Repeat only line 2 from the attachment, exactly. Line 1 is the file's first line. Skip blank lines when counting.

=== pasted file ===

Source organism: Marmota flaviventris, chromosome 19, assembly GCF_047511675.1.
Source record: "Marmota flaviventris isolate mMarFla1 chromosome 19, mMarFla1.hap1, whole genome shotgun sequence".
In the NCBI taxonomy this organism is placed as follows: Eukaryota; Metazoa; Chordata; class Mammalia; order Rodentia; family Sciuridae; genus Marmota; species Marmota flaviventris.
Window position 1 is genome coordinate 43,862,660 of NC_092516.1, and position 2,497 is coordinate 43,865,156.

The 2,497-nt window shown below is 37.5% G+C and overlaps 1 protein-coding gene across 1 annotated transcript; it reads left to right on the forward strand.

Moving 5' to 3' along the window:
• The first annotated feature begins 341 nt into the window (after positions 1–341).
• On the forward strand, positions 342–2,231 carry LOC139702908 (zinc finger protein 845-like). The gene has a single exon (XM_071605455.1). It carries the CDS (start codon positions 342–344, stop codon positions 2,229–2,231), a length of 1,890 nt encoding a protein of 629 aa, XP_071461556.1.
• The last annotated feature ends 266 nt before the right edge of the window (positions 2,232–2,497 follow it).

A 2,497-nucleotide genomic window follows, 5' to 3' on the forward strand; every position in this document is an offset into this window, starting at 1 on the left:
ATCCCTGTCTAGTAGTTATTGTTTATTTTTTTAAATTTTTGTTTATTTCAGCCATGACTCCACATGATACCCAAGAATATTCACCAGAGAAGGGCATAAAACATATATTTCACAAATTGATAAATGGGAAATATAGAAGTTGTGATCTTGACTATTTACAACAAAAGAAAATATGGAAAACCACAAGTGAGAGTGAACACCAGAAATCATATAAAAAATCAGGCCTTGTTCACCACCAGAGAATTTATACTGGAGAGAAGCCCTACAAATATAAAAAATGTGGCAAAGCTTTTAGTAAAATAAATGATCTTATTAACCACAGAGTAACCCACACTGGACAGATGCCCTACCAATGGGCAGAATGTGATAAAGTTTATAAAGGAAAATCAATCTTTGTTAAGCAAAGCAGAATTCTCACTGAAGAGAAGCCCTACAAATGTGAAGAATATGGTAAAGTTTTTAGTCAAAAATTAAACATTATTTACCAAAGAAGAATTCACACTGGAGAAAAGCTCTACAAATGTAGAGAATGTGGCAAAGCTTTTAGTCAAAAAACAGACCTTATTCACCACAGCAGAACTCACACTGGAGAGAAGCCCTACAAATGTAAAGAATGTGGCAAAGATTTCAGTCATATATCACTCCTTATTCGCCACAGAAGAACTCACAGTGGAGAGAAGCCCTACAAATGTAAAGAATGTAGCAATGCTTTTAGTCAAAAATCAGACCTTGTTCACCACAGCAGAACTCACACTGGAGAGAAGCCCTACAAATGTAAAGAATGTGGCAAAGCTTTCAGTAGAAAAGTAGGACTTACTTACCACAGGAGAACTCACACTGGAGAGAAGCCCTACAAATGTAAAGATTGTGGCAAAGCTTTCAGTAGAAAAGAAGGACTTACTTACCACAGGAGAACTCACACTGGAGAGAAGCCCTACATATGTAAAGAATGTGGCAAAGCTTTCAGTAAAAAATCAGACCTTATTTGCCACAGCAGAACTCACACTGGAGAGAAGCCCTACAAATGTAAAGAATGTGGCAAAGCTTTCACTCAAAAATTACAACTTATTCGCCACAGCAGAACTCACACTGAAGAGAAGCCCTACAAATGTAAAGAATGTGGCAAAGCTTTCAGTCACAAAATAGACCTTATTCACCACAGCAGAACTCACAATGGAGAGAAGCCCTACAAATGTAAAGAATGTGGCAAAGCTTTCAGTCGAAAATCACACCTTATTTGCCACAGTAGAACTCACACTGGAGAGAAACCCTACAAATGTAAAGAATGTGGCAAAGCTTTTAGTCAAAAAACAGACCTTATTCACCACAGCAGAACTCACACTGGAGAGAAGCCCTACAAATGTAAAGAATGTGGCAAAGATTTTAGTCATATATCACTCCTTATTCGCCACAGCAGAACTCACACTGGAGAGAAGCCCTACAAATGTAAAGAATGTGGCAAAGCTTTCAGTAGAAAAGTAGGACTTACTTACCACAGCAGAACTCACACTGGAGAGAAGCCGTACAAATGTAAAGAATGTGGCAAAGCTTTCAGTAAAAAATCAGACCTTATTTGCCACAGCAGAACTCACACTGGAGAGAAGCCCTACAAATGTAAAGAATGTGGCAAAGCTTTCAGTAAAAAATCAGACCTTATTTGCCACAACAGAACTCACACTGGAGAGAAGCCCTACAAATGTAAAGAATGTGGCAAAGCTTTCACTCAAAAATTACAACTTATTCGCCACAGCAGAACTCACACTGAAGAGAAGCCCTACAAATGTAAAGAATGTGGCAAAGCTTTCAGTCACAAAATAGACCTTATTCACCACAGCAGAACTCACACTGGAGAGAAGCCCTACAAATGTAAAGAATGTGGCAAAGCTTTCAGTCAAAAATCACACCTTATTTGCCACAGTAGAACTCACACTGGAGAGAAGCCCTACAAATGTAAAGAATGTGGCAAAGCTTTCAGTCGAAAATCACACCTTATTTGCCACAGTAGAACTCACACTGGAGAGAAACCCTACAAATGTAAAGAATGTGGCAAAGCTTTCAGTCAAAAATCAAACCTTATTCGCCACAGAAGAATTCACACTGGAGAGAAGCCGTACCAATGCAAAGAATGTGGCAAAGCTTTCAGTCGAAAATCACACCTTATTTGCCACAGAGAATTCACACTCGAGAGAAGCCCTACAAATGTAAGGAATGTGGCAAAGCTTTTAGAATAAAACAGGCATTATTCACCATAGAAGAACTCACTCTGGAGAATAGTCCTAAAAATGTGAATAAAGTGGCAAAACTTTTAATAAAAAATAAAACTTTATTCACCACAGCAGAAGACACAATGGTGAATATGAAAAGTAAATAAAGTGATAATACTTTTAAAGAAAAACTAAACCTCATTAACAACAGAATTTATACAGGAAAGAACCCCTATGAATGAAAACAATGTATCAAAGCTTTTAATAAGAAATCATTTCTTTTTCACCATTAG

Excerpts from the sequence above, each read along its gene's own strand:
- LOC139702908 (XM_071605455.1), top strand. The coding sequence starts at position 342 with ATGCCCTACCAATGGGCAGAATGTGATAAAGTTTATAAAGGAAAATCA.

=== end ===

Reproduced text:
Source record: "Marmota flaviventris isolate mMarFla1 chromosome 19, mMarFla1.hap1, whole genome shotgun sequence".